hospitals

Cybercrime

Global war on ransomware? Hurdles hinder the US response

Foreign keyboard criminals with scant fear of repercussions have paralyzed U.S. schools and hospitals, leaked highly sensitive police files, triggered fuel shortages and, most recently, threatened global food supply chains. The escalating havoc caused by ransomware gangs raises an obvious question: Why has the United States, believed to have the world’s greatest cyber capabilities, looked

COVID-19

Filipinos make up 30% of COVID-19 deaths among nurses in U.S., study says

Filipino nurses make up just 4% of the national nursing workforce, but according to National Nurses United, 30.1% of registered nurses who’ve died of COVID-19 in the U.S. were Filipino. Nurses of color make up about 57.7% of all RNs who have died of COVID-19, said National Nurses United, which represents 170,000 nurses. Since March of last year,

COVID-19

Playing favorites? Hospital boards, donors get COVID shots

While millions of Americans wait for the COVID-19 vaccine, hospital board members, their trustees and donors around the country have gotten early access to the scarce drug or offers for vaccinations, raising complaints about favoritism tainting decisions about who gets inoculated and when. In Rhode Island, Attorney General Peter Neronha opened an inquiry after reports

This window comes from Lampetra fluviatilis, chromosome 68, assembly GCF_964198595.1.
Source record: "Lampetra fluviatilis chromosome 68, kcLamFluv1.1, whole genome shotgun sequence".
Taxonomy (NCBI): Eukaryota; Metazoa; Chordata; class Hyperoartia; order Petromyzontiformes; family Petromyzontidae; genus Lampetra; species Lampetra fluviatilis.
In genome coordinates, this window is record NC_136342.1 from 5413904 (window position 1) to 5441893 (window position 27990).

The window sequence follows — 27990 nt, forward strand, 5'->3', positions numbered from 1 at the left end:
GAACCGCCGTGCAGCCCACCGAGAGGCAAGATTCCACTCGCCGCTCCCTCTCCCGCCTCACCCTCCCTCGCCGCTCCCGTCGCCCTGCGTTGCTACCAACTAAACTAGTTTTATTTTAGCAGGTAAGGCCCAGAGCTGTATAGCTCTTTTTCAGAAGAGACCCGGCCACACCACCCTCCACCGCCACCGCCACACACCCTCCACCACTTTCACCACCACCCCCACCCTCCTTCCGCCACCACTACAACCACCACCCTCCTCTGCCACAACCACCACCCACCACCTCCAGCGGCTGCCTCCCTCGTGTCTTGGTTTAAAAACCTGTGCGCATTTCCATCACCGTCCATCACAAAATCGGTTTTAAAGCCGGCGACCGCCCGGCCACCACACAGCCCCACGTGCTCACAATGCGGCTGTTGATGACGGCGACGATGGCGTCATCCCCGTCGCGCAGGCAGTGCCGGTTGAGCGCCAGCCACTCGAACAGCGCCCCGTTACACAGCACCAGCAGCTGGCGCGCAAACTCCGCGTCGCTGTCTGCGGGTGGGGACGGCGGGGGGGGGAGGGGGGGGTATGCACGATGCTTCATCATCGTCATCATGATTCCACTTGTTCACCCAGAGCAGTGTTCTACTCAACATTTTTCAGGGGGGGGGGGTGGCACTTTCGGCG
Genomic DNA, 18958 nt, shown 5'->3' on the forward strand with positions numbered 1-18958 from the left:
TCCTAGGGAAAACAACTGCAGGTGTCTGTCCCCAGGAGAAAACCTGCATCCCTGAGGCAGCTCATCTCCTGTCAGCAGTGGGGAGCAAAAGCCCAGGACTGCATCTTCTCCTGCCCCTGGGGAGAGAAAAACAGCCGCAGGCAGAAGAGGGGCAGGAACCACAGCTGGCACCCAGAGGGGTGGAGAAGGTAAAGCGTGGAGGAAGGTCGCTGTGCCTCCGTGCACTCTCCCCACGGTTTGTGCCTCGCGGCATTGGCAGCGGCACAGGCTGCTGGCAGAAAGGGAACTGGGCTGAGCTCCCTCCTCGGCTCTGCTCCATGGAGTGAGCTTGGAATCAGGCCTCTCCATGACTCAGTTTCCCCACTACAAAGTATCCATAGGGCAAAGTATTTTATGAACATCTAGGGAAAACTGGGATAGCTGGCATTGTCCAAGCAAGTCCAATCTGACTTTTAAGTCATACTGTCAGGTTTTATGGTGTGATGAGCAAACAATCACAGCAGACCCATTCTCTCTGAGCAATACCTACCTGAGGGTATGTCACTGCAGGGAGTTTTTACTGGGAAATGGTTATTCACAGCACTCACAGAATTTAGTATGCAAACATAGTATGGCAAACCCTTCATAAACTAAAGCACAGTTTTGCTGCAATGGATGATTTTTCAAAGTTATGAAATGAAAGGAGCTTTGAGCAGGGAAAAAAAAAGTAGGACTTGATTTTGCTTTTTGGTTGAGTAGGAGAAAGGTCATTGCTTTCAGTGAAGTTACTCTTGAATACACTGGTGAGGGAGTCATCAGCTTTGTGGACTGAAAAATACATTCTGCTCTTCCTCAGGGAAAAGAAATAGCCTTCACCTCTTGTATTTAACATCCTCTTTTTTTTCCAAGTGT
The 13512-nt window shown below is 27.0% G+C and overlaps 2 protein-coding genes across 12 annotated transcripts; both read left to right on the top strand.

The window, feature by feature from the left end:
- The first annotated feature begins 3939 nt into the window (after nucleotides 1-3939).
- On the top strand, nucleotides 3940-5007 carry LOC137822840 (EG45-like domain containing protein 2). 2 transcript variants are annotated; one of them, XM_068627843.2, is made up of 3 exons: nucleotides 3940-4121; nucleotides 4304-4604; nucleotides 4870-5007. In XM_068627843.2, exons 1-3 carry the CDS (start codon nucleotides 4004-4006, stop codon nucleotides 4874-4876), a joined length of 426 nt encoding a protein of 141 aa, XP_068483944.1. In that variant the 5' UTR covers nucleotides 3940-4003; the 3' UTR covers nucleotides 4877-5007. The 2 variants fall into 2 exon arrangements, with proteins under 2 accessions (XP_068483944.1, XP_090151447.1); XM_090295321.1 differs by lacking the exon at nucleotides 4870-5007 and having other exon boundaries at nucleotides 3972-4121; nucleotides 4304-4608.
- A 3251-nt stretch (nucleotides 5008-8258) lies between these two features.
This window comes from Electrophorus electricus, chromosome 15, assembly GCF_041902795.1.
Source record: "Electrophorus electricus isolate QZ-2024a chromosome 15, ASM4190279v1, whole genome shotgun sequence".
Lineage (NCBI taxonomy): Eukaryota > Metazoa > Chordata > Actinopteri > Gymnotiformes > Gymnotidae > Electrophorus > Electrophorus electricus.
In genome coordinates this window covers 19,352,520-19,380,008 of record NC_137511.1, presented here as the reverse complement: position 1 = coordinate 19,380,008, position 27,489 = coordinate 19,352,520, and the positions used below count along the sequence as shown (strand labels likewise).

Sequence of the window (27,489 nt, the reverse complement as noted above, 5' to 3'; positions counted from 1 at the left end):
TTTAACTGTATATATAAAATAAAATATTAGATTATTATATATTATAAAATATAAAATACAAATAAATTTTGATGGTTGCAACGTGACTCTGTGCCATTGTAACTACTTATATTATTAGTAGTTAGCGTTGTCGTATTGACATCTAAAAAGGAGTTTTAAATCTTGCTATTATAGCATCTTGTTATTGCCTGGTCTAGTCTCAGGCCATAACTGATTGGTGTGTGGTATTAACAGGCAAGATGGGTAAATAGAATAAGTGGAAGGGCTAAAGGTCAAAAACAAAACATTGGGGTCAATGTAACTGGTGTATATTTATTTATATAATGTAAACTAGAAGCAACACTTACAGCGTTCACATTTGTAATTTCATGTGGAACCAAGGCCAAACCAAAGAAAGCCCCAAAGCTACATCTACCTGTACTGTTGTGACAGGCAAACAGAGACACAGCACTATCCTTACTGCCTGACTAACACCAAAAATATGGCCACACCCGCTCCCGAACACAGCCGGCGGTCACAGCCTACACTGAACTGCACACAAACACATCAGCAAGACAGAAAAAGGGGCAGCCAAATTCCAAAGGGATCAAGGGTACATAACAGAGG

State

Governor Ducey Extends “Good Samaritan” Protections For Frontline Workers

Governor Doug Ducey  extended an Executive Order to attract additional hospital staffing, boost existing medical staff, and provide clarity on liability protections available to health care professionals serving on the frontlines of the COVID-19 crisis. “We are fully committed to protecting Arizona’s health care heroes,” said Governor Ducey. “The extension of the ‘Good Samaritan’ order

COVID-19

Ducey rejects new COVID-19 limit, as models foresee swamped hospitals

Arizona Gov. Doug Ducey again rejected calls for tougher statewide COVID-19 restrictions Wednesday in the face of what experts called a pending “catastrophe,” opting instead for more funding for nurses and more pleas for personal responsibility. Ducey also ordered insurance companies to cover the costs of COVID-19 vaccinations, which could arrive in the state as

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